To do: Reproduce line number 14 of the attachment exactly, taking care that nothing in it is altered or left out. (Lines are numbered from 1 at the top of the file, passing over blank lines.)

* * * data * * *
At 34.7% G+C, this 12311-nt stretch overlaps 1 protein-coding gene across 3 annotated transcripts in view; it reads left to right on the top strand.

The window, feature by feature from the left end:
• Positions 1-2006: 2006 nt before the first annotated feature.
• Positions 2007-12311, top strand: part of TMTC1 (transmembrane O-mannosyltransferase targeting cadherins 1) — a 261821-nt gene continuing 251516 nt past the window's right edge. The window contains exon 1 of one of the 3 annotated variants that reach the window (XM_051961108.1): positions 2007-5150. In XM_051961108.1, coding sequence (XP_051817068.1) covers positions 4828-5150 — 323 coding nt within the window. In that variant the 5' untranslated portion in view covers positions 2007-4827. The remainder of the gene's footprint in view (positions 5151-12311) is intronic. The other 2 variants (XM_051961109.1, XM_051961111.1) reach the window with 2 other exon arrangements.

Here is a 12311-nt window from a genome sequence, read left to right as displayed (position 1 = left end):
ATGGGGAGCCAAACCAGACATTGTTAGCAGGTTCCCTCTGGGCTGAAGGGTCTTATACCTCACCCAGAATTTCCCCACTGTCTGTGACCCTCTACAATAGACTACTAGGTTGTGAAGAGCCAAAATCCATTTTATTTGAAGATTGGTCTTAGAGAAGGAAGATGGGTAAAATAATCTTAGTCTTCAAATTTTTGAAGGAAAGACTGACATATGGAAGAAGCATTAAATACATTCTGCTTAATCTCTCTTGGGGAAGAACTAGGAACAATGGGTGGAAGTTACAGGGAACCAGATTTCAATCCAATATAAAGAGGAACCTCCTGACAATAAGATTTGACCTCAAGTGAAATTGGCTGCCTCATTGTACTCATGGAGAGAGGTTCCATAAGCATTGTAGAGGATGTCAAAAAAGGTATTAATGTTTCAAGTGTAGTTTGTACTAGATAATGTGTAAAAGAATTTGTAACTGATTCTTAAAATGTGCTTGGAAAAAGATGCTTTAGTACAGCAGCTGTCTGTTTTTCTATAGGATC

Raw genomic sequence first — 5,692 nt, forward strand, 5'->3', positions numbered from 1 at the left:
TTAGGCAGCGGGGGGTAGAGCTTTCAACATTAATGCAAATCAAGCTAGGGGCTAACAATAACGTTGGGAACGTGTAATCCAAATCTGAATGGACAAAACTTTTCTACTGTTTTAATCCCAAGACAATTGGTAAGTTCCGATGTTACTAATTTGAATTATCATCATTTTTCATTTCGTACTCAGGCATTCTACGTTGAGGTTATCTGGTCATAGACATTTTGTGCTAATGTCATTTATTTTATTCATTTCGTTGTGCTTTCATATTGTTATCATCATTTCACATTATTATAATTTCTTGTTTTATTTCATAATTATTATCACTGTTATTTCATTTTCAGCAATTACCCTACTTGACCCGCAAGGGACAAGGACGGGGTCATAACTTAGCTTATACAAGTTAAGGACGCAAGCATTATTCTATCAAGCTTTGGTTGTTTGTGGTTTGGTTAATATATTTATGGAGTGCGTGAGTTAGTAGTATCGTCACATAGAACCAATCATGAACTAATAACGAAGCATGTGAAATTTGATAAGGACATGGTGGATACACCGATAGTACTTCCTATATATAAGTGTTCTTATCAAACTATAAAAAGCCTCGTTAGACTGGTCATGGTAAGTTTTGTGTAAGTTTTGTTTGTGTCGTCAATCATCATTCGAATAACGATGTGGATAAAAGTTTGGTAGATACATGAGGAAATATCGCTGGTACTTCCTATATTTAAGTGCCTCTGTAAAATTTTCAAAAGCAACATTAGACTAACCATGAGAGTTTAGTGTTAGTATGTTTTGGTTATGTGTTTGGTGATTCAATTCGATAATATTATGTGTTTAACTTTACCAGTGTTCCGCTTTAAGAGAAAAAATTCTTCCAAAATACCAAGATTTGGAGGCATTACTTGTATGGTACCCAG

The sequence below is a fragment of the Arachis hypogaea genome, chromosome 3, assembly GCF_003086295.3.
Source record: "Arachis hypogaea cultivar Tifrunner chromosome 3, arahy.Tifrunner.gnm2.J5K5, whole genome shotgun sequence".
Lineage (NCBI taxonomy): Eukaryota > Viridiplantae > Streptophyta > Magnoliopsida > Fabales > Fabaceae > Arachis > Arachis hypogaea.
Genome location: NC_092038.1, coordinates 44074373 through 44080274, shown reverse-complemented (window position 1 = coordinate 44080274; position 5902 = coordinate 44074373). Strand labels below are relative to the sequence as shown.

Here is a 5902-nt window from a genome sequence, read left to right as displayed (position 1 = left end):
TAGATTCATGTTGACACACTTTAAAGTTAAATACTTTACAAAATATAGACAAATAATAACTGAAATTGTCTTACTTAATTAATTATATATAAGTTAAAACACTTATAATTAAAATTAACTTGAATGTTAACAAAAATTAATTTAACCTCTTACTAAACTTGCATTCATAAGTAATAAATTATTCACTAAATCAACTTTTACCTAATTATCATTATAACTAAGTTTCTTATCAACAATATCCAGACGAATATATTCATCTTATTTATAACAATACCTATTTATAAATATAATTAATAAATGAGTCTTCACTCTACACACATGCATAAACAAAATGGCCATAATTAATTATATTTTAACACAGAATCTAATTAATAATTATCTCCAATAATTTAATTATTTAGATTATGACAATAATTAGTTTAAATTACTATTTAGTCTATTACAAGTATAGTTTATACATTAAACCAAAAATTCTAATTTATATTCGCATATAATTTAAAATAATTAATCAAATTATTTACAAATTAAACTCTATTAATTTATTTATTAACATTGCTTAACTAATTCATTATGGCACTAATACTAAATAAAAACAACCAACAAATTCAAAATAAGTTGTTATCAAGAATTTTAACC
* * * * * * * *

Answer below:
TAGATTCATGTTGACACACTTTAAAGTTAAATACTTTACAAAATATAGACAAATAATAACTGAAATTGTCTTACTTAATTAATTATATATAAGTTAAAACACTTATAATTAAAATTAACTTGAATGTTAACAAAAATTAATTTAACCTCTTACTAAACTTGCATTCATAAGTAATAAATTATTCACTAAATCAACTTTTACCTAATTATCATTATAACTAAGTTTCTTATCAACAATATCCAGACGAATATATTCATCTTATTTATAACAATACCTATTTATAAATATAATTAATAAATGAGTCTTCACTCTACACACATGCATAAACAAAATGGCCATAATTAATTATATTTTAACACAGAATCTAATTAATAATTATCTCCAATAATTTAATTATTTAGATTATGACAATAATTAGTTTAAATTACTATTTAGTCTATTACAAGTATAGTTTATACATTAAACCAAAAATTCTAATTTATATTCGCATATAATTTAAAATAATTAATCAAATTATTTACAAATTAAACTCTATTAATTTATTTATTAACATTGCTTAACTAATTCATTATGGCACTAATACTAAATAAAAACAACCAACAAATTCAAAATAAGTTGTTATCAAGAATTTTAACC